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Salve Regina’s proposed residence hall project follows a longstanding and constructive relationship with the city of Newport that reflects the historic, cultural and educational landscape that has come to define our coastal community for students, residents and visitors alike.

Continuing with its award-winning tradition of preserving, adapting and building structures that complement Newport’s historic Bellevue Avenue-Ochre Point/Cliffs district, the University has proposed two thoughtfully designed residence halls with input from neighbors, outside architects and historic preservationists.

Salve Regina’s long-term objective is to house 75 percent of its undergraduate population on campus. This is feasible through the relocation of the junior class from off-campus housing to on-campus residences.  

The residences are planned on University-owned land that is zoned precisely for this type of use. The project, which will generate 300 new jobs and bolster the University’s $1.2 million in annual payments to the city by an additional $141,000, requires no variances as the buildings are concurrent with the longstanding character and use within the historic district.

"Building A" Video Overview

A Message From Dr. Kelli J. Armstrong

Salve is about providing a deep and transformative experience for our students where they not only learn deeply within the classroom but they have a corresponding co-curricular experience. The residence hall project is a linchpin to creating that holistic and intentional learning environment. This generation of students is very actively engaged and involved, and it’s really important to them to be on a campus where they can live, learn and interact with our faculty and our staff.

Local Impact

Jobs

The residences are planned on University-owned land that is zoned precisely for this type of use, requiring no variances. The project will generate 300 new construction jobs and will bolster the University’s $1.2 million annual tax-related payments by an additional $141,000.

City housing

It is the University’s responsibility to offer housing options for our students. Bringing our junior class onto campus is also consistent with the goals of Newport’s comprehensive plan to free up housing for full-time residents and alleviate pressure on city services, including fire and police.

Historic district

The proposed construction will not adversely affect the historical significance, integrity or character of the district as a whole. The new construction aligns with and is complimentary to the University’s historic neighborhood. Additionally, the removal of the nursing home annex to the William Watts Sherman house will help bring this historically significant, National Historic Landmark back to its original design.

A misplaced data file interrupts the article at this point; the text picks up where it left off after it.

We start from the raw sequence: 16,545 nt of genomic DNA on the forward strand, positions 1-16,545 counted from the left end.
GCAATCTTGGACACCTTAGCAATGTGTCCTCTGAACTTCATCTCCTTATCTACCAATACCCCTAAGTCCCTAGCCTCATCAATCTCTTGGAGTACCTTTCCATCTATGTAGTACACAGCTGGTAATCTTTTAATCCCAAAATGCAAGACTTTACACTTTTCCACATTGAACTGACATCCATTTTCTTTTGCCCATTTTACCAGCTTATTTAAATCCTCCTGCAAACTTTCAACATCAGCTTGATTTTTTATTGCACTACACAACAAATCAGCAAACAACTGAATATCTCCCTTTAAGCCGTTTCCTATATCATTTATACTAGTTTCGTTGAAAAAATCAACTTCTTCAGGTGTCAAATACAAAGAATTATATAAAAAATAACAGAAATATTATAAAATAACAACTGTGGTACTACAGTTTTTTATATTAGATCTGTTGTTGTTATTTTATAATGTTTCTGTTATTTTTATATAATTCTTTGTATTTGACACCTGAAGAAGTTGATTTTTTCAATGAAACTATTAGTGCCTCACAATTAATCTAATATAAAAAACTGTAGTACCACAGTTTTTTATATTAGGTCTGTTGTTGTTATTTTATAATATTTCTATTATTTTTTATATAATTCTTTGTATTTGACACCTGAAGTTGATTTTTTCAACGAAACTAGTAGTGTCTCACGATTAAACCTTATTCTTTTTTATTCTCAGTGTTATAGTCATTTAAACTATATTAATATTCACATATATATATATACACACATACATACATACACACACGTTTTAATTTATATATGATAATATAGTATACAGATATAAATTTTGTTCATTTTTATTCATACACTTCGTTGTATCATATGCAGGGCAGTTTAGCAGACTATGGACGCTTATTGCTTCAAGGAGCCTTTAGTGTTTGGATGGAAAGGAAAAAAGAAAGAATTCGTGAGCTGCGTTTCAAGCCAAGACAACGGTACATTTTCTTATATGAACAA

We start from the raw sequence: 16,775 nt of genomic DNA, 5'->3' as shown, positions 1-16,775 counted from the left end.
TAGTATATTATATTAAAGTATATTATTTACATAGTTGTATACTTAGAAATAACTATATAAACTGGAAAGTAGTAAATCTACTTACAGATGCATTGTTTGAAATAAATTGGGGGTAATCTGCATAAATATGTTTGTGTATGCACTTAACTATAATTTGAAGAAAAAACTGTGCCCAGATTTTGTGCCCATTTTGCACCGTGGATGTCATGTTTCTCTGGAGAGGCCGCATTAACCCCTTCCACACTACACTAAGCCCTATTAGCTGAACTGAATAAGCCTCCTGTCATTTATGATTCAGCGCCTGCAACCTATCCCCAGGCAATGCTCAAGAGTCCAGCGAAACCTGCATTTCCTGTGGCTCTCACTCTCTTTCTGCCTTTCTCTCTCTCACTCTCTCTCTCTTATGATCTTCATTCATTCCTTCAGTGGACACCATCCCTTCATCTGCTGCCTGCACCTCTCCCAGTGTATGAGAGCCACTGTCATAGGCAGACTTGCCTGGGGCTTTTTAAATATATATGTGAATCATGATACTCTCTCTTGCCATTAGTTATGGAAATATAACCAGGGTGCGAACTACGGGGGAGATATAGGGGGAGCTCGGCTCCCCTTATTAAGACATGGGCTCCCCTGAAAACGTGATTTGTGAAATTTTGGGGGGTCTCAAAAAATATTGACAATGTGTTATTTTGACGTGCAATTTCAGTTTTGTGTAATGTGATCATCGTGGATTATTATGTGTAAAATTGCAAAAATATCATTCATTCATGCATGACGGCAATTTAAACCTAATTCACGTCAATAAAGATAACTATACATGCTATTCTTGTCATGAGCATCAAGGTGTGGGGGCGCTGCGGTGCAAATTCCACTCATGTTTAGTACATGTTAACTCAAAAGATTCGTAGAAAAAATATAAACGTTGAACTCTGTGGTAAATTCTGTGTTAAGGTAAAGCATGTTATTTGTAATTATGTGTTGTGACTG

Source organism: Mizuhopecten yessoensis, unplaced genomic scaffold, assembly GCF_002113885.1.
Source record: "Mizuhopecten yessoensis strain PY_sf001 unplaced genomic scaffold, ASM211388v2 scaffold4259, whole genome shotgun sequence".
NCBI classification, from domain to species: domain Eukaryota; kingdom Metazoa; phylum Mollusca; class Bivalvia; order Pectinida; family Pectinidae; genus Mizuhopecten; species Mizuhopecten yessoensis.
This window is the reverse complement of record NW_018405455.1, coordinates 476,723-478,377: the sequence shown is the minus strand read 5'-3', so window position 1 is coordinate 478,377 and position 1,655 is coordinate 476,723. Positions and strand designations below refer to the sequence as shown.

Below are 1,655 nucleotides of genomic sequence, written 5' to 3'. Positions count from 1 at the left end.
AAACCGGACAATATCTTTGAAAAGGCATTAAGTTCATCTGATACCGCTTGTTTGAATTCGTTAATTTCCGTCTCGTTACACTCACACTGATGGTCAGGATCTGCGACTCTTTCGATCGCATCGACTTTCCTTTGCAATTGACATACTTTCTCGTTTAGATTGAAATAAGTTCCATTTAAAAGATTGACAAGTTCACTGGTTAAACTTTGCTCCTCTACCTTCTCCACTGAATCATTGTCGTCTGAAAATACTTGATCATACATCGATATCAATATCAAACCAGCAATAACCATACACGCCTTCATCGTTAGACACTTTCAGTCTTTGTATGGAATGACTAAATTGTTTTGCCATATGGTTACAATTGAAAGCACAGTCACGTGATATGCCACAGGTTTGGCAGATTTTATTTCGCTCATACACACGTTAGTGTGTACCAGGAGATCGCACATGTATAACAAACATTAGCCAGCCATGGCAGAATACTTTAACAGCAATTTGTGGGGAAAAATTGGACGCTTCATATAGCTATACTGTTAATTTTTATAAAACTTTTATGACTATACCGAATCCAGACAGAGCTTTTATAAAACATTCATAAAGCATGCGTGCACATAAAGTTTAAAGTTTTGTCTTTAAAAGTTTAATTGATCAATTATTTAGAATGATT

Property values

Research shows that development of higher education facilities – including residence halls – increases surrounding property values. Salve Regina’s careful maintenance of historic campus buildings is also a benefit for neighbors and all city residents.

Parking

One car-one space policies for resident students will reduce daily neighborhood traffic and street parking pressures while encouraging a more pedestrian campus with development of internal pathways for students and the community.

Historic William Watts Sherman House

If approved for building A, the University can also finally remove the former nursing home annex that existed prior to Salve Regina’s purchase of the historic William Watts Sherman House, bringing it closer to its original design. 

The William Watts Sherman House, erected in 1875-1876, is the prototype of the shingled Tudor Manor House in America. Designed by Henry Hobson Richardson, this current residence hall on the Salve Regina campus is generally considered to be one of Richardson’s masterpieces of domestic architecture. It is a National Historic Landmark, in addition to being listed on the U.S. Register of Historic Places.

Arboretum at Salve Regina

Salve Regina’s 80-acre seaside campus, which features 1,200 trees of 100 different species, is recognized as an accredited Level II Arboretum by the ArbNet Arboretum Accreditation Program and the Morton Register of Arboreta. The rare designation, from the only global initiative to officially recognize arboreta at various levels of development, acknowledges the University for its high standards of professional practices deemed important for arboreta and botanic gardens.